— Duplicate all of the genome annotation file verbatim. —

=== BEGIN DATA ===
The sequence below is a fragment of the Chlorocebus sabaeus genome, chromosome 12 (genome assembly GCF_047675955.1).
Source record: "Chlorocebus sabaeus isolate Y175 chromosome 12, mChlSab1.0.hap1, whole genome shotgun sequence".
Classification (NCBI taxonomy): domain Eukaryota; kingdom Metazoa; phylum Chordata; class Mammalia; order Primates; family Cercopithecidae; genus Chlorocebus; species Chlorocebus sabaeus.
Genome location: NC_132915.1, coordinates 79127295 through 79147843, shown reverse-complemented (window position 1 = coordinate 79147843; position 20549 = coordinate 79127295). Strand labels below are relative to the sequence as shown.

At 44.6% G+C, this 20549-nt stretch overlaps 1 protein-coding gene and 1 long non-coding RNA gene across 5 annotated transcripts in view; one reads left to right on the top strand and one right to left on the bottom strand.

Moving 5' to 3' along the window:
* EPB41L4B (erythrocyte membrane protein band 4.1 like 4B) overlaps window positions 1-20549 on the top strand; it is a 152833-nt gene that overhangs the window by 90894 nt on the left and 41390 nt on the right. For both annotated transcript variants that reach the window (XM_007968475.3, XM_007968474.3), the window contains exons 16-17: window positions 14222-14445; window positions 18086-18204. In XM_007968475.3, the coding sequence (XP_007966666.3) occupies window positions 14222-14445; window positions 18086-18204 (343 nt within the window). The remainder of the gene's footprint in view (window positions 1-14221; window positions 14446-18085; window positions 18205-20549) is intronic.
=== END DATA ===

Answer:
The sequence below is a fragment of the Chlorocebus sabaeus genome, chromosome 12 (genome assembly GCF_047675955.1).
Source record: "Chlorocebus sabaeus isolate Y175 chromosome 12, mChlSab1.0.hap1, whole genome shotgun sequence".
Classification (NCBI taxonomy): domain Eukaryota; kingdom Metazoa; phylum Chordata; class Mammalia; order Primates; family Cercopithecidae; genus Chlorocebus; species Chlorocebus sabaeus.
Genome location: NC_132915.1, coordinates 79127295 through 79147843, shown reverse-complemented (window position 1 = coordinate 79147843; position 20549 = coordinate 79127295). Strand labels below are relative to the sequence as shown.

At 44.6% G+C, this 20549-nt stretch overlaps 1 protein-coding gene and 1 long non-coding RNA gene across 5 annotated transcripts in view; one reads left to right on the top strand and one right to left on the bottom strand.

Moving 5' to 3' along the window:
* EPB41L4B (erythrocyte membrane protein band 4.1 like 4B) overlaps window positions 1-20549 on the top strand; it is a 152833-nt gene that overhangs the window by 90894 nt on the left and 41390 nt on the right. For both annotated transcript variants that reach the window (XM_007968475.3, XM_007968474.3), the window contains exons 16-17: window positions 14222-14445; window positions 18086-18204. In XM_007968475.3, the coding sequence (XP_007966666.3) occupies window positions 14222-14445; window positions 18086-18204 (343 nt within the window). The remainder of the gene's footprint in view (window positions 1-14221; window positions 14446-18085; window positions 18205-20549) is intronic.